In a counterintuitive twist, pitcher plant traps that work only some of the time did the best job of catching huge hauls of ants for the plants to eat. A group of Nepenthes rafflesiana outperformed plants that researchers kept artificially ready to kill, catching more than twice as many ants in an experiment by taking advantage of the insects’ food foraging habits, says Ulrike Bauer of the University of Bristol.
When the funnel-shaped leaves of mature plants dry out at the nectar-coated collar, ants scouting for food can scurry safely over them without slipping into the trap. The scouts then leave trails that nest mates follow to the nectar, and when rain or dew moistens the collar again, the followers slip to their death. By “waiting” for scout ants to recruit nest mates, pitcher plants exploit thesocial habits of ants and score big meals, Bauer and her colleagues say January 14 in Proceedings of the Roy al Society B .
Younger plants in this and related species have a backup waxy surface that’s treacherous even when dry. But biologists have long been intrigued about why older plants rely only on pitcher traps that fail when they dry out.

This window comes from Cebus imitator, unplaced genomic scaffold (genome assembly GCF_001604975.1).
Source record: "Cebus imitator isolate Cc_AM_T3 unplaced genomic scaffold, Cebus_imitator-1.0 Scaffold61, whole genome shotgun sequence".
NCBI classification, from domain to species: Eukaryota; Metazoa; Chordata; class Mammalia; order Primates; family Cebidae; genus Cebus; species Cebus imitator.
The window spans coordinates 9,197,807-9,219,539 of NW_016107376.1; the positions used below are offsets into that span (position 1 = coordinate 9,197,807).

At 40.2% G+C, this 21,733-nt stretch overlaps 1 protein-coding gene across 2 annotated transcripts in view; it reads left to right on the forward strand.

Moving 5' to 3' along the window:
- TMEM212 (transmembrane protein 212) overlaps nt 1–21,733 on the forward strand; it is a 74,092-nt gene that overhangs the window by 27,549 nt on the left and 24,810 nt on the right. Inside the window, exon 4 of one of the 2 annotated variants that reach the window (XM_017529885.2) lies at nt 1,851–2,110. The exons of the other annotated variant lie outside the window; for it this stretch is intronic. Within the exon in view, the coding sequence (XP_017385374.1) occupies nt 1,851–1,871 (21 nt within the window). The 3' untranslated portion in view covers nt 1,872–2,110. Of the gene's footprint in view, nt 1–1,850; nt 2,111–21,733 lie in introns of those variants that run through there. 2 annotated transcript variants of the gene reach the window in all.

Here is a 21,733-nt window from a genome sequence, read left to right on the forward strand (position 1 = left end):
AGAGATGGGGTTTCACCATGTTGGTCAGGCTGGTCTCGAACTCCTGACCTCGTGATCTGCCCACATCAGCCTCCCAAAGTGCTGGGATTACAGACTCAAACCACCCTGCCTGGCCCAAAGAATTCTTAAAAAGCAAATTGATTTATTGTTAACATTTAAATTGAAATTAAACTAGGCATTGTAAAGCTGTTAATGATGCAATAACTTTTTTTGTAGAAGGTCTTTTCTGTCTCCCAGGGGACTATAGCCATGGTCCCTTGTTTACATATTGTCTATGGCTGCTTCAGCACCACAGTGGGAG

To test the notion that unreliable traps might produce more prey in the end, Bauer and colleagues set up hospital drips to keep the lip wet on one trap in each of 23 pitcher plants twining through trees in a Borneo forest. For comparison, researchers monitored a trap on each plant that was left to the vagaries of natural moisture. Over several weeks, the natural pitchers caught a total of 339 ants, mostly in a few big massacres, versus the 136 total ants bagged by the group of hospital-drip-assisted pitchers.